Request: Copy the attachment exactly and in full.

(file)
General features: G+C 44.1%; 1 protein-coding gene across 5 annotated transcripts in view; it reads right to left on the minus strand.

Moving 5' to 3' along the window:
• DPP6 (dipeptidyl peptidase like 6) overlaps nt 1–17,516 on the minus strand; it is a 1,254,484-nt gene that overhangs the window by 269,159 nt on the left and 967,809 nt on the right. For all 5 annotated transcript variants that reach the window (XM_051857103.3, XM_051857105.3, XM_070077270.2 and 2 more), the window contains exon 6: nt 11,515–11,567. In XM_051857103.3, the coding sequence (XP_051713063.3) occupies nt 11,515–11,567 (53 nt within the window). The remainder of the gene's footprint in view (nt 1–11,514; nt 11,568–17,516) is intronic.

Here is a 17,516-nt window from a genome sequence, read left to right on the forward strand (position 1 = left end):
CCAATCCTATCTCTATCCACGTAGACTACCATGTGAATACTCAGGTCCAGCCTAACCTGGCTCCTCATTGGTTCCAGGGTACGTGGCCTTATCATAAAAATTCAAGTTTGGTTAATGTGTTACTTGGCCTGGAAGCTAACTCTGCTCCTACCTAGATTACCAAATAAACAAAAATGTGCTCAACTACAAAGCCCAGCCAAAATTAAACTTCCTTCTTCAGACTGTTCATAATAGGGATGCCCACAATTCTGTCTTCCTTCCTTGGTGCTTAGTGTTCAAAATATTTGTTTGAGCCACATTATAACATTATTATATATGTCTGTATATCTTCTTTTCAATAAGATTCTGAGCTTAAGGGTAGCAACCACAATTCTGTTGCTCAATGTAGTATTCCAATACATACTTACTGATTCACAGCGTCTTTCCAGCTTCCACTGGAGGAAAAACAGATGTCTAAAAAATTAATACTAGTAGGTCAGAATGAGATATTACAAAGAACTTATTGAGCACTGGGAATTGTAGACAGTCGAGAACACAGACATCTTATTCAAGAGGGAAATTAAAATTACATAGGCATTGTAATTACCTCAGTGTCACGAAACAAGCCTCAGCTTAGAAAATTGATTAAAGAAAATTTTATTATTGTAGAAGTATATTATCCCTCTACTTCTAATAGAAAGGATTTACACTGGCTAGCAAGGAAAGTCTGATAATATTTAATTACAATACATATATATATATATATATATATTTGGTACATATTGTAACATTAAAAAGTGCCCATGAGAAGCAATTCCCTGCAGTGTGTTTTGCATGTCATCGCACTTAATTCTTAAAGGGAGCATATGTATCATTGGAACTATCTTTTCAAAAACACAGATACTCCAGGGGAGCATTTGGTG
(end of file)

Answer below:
General features: G+C 44.1%; 1 protein-coding gene across 5 annotated transcripts in view; it reads right to left on the minus strand.

Moving 5' to 3' along the window:
• DPP6 (dipeptidyl peptidase like 6) overlaps nt 1–17,516 on the minus strand; it is a 1,254,484-nt gene that overhangs the window by 269,159 nt on the left and 967,809 nt on the right. For all 5 annotated transcript variants that reach the window (XM_051857103.3, XM_051857105.3, XM_070077270.2 and 2 more), the window contains exon 6: nt 11,515–11,567. In XM_051857103.3, the coding sequence (XP_051713063.3) occupies nt 11,515–11,567 (53 nt within the window). The remainder of the gene's footprint in view (nt 1–11,514; nt 11,568–17,516) is intronic.

Here is a 17,516-nt window from a genome sequence, read left to right on the forward strand (position 1 = left end):
CCAATCCTATCTCTATCCACGTAGACTACCATGTGAATACTCAGGTCCAGCCTAACCTGGCTCCTCATTGGTTCCAGGGTACGTGGCCTTATCATAAAAATTCAAGTTTGGTTAATGTGTTACTTGGCCTGGAAGCTAACTCTGCTCCTACCTAGATTACCAAATAAACAAAAATGTGCTCAACTACAAAGCCCAGCCAAAATTAAACTTCCTTCTTCAGACTGTTCATAATAGGGATGCCCACAATTCTGTCTTCCTTCCTTGGTGCTTAGTGTTCAAAATATTTGTTTGAGCCACATTATAACATTATTATATATGTCTGTATATCTTCTTTTCAATAAGATTCTGAGCTTAAGGGTAGCAACCACAATTCTGTTGCTCAATGTAGTATTCCAATACATACTTACTGATTCACAGCGTCTTTCCAGCTTCCACTGGAGGAAAAACAGATGTCTAAAAAATTAATACTAGTAGGTCAGAATGAGATATTACAAAGAACTTATTGAGCACTGGGAATTGTAGACAGTCGAGAACACAGACATCTTATTCAAGAGGGAAATTAAAATTACATAGGCATTGTAATTACCTCAGTGTCACGAAACAAGCCTCAGCTTAGAAAATTGATTAAAGAAAATTTTATTATTGTAGAAGTATATTATCCCTCTACTTCTAATAGAAAGGATTTACACTGGCTAGCAAGGAAAGTCTGATAATATTTAATTACAATACATATATATATATATATATATATTTGGTACATATTGTAACATTAAAAAGTGCCCATGAGAAGCAATTCCCTGCAGTGTGTTTTGCATGTCATCGCACTTAATTCTTAAAGGGAGCATATGTATCATTGGAACTATCTTTTCAAAAACACAGATACTCCAGGGGAGCATTTGGTG